Usually, the retroareolar tissues are removed at the time of the conservative mastectomy and the specimen is analyzed by frozen section. Other authors used intraoperative radiotherapy of the NAC when the frozen section of retroareolar tissue is negative, as a risk-reducing technique for local recurrence.7 An appropriate incision for NSM should ease both the mastectomy and the reconstruction, preserve the NAC blood flow and guarantee a good cosmetic result. Several incisions have been proposed to achieve these goals: periareolar/circumareolar (+/- inferolateral or superolateral extension or omega), radial (straight, lateral or vertical), inframammary, inverted-T and transareolar.8-11 Trans-areolar and periareolar/circumareolar incisions present the highest risk of NAC necrosis, while lateral radial incision ease the glandular dissection and the access to the axilla for sentinel lymph node biopsy, leaving the NAC untouched.7,12

Some surgeons also presented minimally-invasive video-assisted techniques through a mid-axillary skin incision.13,14 Survival of the NAC is one of the most important issues when performing a NSM. Complete necrosis of the nipple rates range from 0 to 60%.12,15 Factors affecting NAC vascularisation are smoking habit, young age and type of skin incision.16 Other common complications are capsular contracture following implant-based reconstruction and skin flap ischaemia. Implant-based reconstruction is extensively used in association with conservative mastectomies, both one-stage (direct-to-implant) and two-stage (expander to implant). Two-stage reconstruction is preferred in case of compromised blood supply reducing the retroareolar pressure, skin tension and flap ischaemia in the immediate postoperative days.17 The implant is always positioned under a muscular pocket created by the pectoralis major and the serratus muscles. Human acellular dermal matrices and synthetic meshes could provide lower pole coverage allowing a direct-to-implant reconstruction.18,19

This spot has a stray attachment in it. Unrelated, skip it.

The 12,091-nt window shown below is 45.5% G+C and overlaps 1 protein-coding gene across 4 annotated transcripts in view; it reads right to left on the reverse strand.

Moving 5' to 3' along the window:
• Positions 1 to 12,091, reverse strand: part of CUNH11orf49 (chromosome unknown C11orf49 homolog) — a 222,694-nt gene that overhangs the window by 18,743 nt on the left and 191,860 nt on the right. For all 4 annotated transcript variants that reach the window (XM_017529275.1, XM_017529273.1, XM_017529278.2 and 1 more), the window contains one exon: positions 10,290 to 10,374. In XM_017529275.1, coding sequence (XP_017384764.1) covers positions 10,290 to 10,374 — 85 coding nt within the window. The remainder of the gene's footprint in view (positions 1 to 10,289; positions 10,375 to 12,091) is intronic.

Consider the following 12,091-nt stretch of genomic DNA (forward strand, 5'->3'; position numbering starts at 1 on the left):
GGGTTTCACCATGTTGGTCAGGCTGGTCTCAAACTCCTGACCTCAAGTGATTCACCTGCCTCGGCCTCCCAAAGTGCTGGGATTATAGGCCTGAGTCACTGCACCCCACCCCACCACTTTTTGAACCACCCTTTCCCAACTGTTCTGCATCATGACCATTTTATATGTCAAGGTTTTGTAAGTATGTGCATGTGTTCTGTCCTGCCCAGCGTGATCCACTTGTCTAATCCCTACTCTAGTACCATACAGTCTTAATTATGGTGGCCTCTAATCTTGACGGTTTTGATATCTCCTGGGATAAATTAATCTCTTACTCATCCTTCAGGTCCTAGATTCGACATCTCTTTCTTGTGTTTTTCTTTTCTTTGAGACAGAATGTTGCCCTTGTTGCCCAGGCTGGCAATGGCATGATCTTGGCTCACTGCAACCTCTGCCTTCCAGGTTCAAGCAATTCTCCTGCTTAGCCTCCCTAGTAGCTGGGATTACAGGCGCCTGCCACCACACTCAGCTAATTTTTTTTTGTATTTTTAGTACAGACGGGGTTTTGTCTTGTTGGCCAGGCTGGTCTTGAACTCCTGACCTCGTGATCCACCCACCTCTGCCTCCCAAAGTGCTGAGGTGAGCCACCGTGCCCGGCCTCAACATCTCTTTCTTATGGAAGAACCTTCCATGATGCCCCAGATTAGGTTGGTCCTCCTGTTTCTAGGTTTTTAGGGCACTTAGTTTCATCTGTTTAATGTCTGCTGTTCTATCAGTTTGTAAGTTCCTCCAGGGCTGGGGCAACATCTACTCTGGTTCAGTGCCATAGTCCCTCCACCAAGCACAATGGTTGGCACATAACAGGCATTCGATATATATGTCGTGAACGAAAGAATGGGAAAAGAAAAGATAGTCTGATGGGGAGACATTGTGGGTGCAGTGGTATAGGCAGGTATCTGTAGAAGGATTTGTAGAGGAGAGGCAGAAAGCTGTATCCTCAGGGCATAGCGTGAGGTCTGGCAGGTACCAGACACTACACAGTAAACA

Conclusion

Conservative mastectomies provide a better quality of life for women with breast cancer. The preservation of the nipple-areola complex in particular offers the possibility of preserving the woman body image. Even if the studies indagating conservative mastectomies are low-evidenced, the low rates of local recurrence reported in several large retrospective series and prospective cohorts with 5-year survival rates of more than 95% reassure both patients and surgeons. Eventhough randomized controlled trials comparing conservative mastectomies with traditional mastectomy and breast conserving surgery would be auspicable in order to achieve higher levels of evidence to answer to many open questions (the minimum distance between tumor and nipple, maximum tumor size, best skin incision, type of reconstruction), we could confidently conclude that conservative mastectomies offer the psychological advantages of good cosmesis and maintenance of woman body image without compromising the oncological safety of mastectomy.

Acknowledgements

None.

Conflicts of interest

Author declares that there is no conflict of interest.